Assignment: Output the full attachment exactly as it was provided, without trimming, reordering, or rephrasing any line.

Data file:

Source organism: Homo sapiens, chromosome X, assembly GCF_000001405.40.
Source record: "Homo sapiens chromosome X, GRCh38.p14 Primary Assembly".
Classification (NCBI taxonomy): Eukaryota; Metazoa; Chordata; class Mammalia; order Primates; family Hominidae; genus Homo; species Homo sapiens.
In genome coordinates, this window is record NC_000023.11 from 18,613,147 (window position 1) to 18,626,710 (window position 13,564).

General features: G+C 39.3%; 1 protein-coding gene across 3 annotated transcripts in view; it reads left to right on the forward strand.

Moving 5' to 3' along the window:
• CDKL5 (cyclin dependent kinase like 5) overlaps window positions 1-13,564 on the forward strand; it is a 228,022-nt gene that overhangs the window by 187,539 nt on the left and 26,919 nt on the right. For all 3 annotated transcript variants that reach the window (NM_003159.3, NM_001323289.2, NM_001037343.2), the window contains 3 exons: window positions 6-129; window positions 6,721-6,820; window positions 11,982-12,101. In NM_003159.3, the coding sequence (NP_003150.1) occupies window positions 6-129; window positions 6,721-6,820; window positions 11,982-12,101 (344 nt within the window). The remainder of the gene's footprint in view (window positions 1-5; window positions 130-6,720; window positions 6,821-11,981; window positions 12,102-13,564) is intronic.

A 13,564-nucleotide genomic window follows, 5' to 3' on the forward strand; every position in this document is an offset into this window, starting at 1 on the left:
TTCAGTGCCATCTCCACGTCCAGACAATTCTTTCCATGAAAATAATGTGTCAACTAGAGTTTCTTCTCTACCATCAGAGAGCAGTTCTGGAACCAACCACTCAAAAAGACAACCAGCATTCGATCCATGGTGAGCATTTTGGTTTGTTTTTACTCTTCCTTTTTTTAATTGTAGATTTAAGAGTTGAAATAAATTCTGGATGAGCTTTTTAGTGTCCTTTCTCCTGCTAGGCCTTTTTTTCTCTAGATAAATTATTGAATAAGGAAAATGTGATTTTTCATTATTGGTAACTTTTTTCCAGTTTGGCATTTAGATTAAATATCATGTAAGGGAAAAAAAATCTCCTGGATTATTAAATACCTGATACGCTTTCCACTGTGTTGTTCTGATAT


Source organism: Homo sapiens, chromosome X, assembly GCF_000001405.40.
Source record: "Homo sapiens chromosome X, GRCh38.p14 Primary Assembly".
Classification (NCBI taxonomy): Eukaryota; Metazoa; Chordata; class Mammalia; order Primates; family Hominidae; genus Homo; species Homo sapiens.
In genome coordinates, this window is record NC_000023.11 from 18,613,147 (window position 1) to 18,626,710 (window position 13,564).

General features: G+C 39.3%; 1 protein-coding gene across 3 annotated transcripts in view; it reads left to right on the forward strand.

Moving 5' to 3' along the window:
• CDKL5 (cyclin dependent kinase like 5) overlaps window positions 1-13,564 on the forward strand; it is a 228,022-nt gene that overhangs the window by 187,539 nt on the left and 26,919 nt on the right. For all 3 annotated transcript variants that reach the window (NM_003159.3, NM_001323289.2, NM_001037343.2), the window contains 3 exons: window positions 6-129; window positions 6,721-6,820; window positions 11,982-12,101. In NM_003159.3, the coding sequence (NP_003150.1) occupies window positions 6-129; window positions 6,721-6,820; window positions 11,982-12,101 (344 nt within the window). The remainder of the gene's footprint in view (window positions 1-5; window positions 130-6,720; window positions 6,821-11,981; window positions 12,102-13,564) is intronic.

A 13,564-nucleotide genomic window follows, 5' to 3' on the forward strand; every position in this document is an offset into this window, starting at 1 on the left:
TTCAGTGCCATCTCCACGTCCAGACAATTCTTTCCATGAAAATAATGTGTCAACTAGAGTTTCTTCTCTACCATCAGAGAGCAGTTCTGGAACCAACCACTCAAAAAGACAACCAGCATTCGATCCATGGTGAGCATTTTGGTTTGTTTTTACTCTTCCTTTTTTTAATTGTAGATTTAAGAGTTGAAATAAATTCTGGATGAGCTTTTTAGTGTCCTTTCTCCTGCTAGGCCTTTTTTTCTCTAGATAAATTATTGAATAAGGAAAATGTGATTTTTCATTATTGGTAACTTTTTTCCAGTTTGGCATTTAGATTAAATATCATGTAAGGGAAAAAAAATCTCCTGGATTATTAAATACCTGATACGCTTTCCACTGTGTTGTTCTGATAT